Schubert: The Hyperion Schubert Edition, Vol. 21 – Edith Mathis
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The second verse is another matter; in fact each strophe in this four-verse song has a different atmosphere appropriate to the words. Without warning A flat major yields to E major on 'Nur du, o sturmbewegte Seele' and there is a stentorian, even haranguing tone which seems to look the listener accusingly in the eye as if the accusation of his barrenness was being made in court. Such disparities among the moods of the four sections probably explain why most of the commentators find a certain lack of conviction in this setting, although Einstein, who was an expert on the Italian madrigal, considers the contrast between the unselfconscious awakening of nature in the first verse and the private tragedy of the individual of the second to be 'in the manner of Petrarch.' He is reminded of Monteverdi's setting of that poet in the five-part madrigal Zefiro torna which 'paints the same contrast'. John Reed points out that the declamatory nature of the Schober setting Todesmusik here comes to mind. In complete contrast to the comfortable setting of 'Blüten bilden rote Frucht' which we heard a few moments earlier, and where singer and pianist are happily entwined, the voice on 'du bist blütenlos' sits perilous and lonely, high on the stave, while the piano plays sulky triplets far away in a deeper register.
The third verse is in the manner of Der Unglückliche (cf the passage in that song beginning 'Versenken dich in deines Kummers Tiefen'), a work in which a wall of persistently repeated triplets also make their point with finger-jabbing urgency, as if they represent an edict of fate which the outcast finds impossible to reverse or avoid. Another song in which this same triplet motif is to be heard is the celebrated Der Wanderer which was composed six months earlier at the most. The 'rohe Kraft' (raw strength) of the philistine prompts sforzato chords – one of the very rare occasions, it seems to be me, when Schubert actually wants a harsh or ugly sound from the piano. The poet is trapped in a living hell (in this one verse, the atmosphere is claustrophobic as if the voice is unable to find a way out of the chromatic maze) and one is reminded of similar bursts of rough sound in Gruppe aus dem Tartarus, a song also from 1817.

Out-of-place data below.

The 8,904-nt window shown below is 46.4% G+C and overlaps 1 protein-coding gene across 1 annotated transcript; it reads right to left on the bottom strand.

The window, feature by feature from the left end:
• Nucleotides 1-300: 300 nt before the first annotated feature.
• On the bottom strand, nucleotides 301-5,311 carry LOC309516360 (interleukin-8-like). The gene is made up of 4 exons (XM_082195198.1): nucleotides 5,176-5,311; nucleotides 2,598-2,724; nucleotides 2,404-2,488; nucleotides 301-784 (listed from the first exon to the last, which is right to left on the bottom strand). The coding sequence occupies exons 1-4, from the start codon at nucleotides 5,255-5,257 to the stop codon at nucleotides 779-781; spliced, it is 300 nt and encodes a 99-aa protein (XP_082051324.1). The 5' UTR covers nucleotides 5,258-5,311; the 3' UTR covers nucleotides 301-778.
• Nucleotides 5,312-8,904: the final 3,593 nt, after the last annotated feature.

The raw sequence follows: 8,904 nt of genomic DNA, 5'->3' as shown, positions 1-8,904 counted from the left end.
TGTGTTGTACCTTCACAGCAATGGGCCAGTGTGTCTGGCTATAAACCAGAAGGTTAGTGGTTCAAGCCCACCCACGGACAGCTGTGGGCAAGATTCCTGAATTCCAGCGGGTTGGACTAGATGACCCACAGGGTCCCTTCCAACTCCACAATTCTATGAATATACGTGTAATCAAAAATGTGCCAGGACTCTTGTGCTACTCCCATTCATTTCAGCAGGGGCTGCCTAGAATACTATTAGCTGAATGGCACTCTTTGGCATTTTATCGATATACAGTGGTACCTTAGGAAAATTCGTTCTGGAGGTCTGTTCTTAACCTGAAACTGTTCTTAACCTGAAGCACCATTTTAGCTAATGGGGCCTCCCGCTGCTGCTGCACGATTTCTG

For the fourth verse an exit is found as unexpected as it is unheralded and unannounced. After flying frantically in every direction to find its way out of a building, it is as if the bird suddenly finds a chink through which it flies free into the aether. This is the effect of a sudden change to G major at the double bar; on one side of this lies prison, on the other, freedom. What is extraordinary is the way in which Schubert somehow makes it clear that this is not really happening, but sheer fantasy, a projection of the soul allowing only the imagination to fly with the cranes. The vocal line suddenly finds itself in smooth flight and is suddenly re-united with its piano mate which joins it in ecstatic convoy, shadowing it in lovingly chiming thirds and sixths. The three bars of postlude are as pithy a picture as we could possibly have of the lark (or the crane) ascending. Dissatisfaction with politics alone seldom produce words of such heartache. This is one of those poems in which it is hard not to imagine that the poet is making a veiled statement about the loneliness and lack of flowering in his own sexuality. The question remains open as to whether Schubert himself is solely empathetic to, and fascinated by, a friend's viewpoint or also speaking for his own feelings.
There is a fascinating sketch for this song printed in the Neue Schubert Ausgabe (Vol 1B p290). This shows the composer's way of working on a song of this sort and makes clear that the vocal line was composed before any of the accompaniment's details. Two bars of right-hand introduction (later discarded) use a figuration that is similar to Der Schäfer und der Reiter. The accompaniment as we know it is a result of later thought and was obviously only written once the vocal line had been completed.
from notes by Graham Johnson © 1994